BRIAN DICKERSON: Lansing continues to reform taxes the irresponsible way

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Brian Dickerson

Brian Dickerson

ould you buy something without having any idea what it costs?

I last posed this question a few months ago, not long after Michigan legislators adopted a bill sharply limiting who the state can go after for payment of delinquent corporate taxes.

I noted that Public Act 3 had won nearly unanimous approval even though the nonpartisan agency responsible for putting price tags on legislative proposals conceded that it had no earthly idea what the bill would cost to implement.

It was only three months later, long after Gov. Rick Snyder had signed P.A. 3 into law, that his Treasury Department got around to calculating that the changes mandated by the bill would cost the state a cool $280 million in lost tax revenue.

Oops!

Déj… vu?

Now, incredibly, the state Senate has teed up another so-called tax reform package with an equally uncertain price tag.

Introduced earlier this month by state Sen. Bruce Caswell, R-Hillsdale, and referred to the full Senate last week by a party-line vote in the Senate Finance Committee, Senate Bills 1038, 1039 and 1040 would make it easier and cheaper for businesses unhappy with their property tax bills to appeal their local tax collectors’ decisions about property classification and property tax exemptions.

The bills would also adjust the jurisdiction of an assortment of state and local entities that decide tax appeals, making it easier for some taxpayers to file appeals with the state Tax Tribunal and Tax Commission (whose members are appointed by the governor), and the state Court of Claims (whose judges are appointed by the Republican-controlled state Supreme Court).

How much tax revenue would Michigan lose each year if lawmakers eager to throw taxpayers a bone before the November elections adopt Caswell’s bills?

As in the case of P.A. 3, no one wants to hazard a guess.

Uncharted territory

The Senate Fiscal Agency, whose job it is to estimate what every piece of legislation proposed by state lawmakers would cost to implement, allows that Caswell’s bills “would tend to reduce state and local property tax revenue, and increase the cost of state school aid payments to local school districts,” but adds in its report to senators that “the size of these effects is unknown.”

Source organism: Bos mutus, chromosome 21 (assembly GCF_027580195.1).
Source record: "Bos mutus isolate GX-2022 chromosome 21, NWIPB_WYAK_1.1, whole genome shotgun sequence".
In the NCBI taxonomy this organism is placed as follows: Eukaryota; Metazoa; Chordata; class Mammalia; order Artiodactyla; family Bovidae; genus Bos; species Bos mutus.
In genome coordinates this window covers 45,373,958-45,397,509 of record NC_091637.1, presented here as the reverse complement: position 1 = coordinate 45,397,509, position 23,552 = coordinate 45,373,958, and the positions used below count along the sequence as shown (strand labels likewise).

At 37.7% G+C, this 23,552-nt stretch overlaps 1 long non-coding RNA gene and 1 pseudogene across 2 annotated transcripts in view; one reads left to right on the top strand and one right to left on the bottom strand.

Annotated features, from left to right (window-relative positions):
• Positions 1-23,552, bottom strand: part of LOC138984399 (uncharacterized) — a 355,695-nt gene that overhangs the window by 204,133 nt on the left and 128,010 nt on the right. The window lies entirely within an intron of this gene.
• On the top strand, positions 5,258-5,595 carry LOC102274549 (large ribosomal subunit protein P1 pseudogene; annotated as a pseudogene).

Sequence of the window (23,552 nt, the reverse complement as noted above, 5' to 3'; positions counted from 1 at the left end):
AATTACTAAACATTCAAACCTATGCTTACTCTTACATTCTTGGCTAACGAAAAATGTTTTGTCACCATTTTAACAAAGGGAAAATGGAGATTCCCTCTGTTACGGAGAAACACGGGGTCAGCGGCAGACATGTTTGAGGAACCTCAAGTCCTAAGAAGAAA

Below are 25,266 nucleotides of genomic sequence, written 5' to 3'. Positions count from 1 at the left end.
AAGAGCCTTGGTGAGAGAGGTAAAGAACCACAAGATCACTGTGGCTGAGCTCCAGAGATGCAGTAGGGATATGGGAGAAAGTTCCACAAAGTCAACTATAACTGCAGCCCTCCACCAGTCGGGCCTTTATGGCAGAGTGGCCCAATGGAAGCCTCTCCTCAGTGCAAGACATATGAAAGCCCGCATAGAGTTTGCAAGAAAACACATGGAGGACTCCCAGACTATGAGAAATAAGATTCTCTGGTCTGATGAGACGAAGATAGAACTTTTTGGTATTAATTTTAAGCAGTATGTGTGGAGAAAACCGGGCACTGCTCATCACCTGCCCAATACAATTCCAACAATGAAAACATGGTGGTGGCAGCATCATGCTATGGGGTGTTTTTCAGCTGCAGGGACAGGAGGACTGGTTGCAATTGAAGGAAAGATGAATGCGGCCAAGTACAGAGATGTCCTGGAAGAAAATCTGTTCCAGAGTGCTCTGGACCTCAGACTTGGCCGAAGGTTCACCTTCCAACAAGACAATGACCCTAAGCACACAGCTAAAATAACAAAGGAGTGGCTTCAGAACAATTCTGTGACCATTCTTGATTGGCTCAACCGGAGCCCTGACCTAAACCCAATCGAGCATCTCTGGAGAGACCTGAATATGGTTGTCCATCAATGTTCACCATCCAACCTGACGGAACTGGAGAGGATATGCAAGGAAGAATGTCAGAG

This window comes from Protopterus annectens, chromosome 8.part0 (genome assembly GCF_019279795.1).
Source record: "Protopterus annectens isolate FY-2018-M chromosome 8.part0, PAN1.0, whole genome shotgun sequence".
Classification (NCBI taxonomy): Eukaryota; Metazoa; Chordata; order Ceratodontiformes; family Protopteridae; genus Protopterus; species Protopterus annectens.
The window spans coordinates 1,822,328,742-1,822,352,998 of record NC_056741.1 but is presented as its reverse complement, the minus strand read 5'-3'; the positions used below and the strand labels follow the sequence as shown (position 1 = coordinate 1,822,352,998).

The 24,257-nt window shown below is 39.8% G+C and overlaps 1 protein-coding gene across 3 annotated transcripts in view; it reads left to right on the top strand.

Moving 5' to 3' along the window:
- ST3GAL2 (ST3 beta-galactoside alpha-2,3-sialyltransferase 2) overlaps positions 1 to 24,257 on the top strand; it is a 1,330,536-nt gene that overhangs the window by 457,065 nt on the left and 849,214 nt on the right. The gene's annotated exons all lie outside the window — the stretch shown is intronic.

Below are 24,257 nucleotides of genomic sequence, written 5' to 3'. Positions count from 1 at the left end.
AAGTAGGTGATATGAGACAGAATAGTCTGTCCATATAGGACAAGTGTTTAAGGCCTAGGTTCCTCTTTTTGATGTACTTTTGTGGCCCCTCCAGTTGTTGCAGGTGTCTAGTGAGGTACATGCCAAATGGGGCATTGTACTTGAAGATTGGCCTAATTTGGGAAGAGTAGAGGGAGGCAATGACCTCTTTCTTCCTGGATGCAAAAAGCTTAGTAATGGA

Among those whose tax collections may be substantially reduced, the report says, are “local governments, local school districts, intermediate school districts, and community colleges.”

The fiscal agency said the amount of tax revenue various units of government stand to lose depends on “the number and magnitude of additional appeals” filed by unhappy taxpayers, which it declines to guess at. But, the agency notes, the state Treasury Department has estimated that the adoption of Caswell’s bills will generate an additional 20,000 additional tax appeals each year.

That sounds like a lot to Samantha Harkins, the Michigan Municipal League’s top lobbyist, who said Caswell’s initiative is part of “a continual chipping away” of the tax revenues that Michigan’s cities and counties depend on to provide basic services.

“The problem is that people still expect the police to come when they call 911,” Harkins said. “And they still expect the sewers to function in a big storm.”

Streamlining

Caswell says his initiative began taking shape a couple of years ago, when Snyder administration officials suggested that he draft legislation to “streamline” the property tax appeals process.

“I’m not trying to hoodwink anybody, and this isn’t coming from any special-interest group,” Caswell told me. A former tax assessor, Caswell says his only objective has been to make the tax appeal product more efficient and consistent.

But what about the cost, I asked him. How can any responsible lawmaker vote for this without knowing whether it will cost the state $1 million in annual tax revenue or $250 million?

“Well, I can’t speak for other lawmakers,” Caswell responded. “But if this results in taxpayers coming in with more appeals because they feel more comfortable doing it, is that a bad thing?”

As far as I know, all the changes Caswell proposes to make are swell ones. (“It’s my understanding,” he says, that the Snyder administration supports his bills, although Treasury officials have never testified in favor of them, and the department didn’t respond to my repeated inquiries.)

But in a state that struggles to fund basics like roads and schools, it’s irresponsible for lawmakers to embrace any initiative without knowing what it will cost.

And when the best financial advisers the Legislature has figure a bill is bound to cost somebody a lot of money but can’t say who or how much, it’s time to go back to the drawing board.

Brian Dickerson is a columnist for the Detroit Free Press.

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Posted by Tribune News Services

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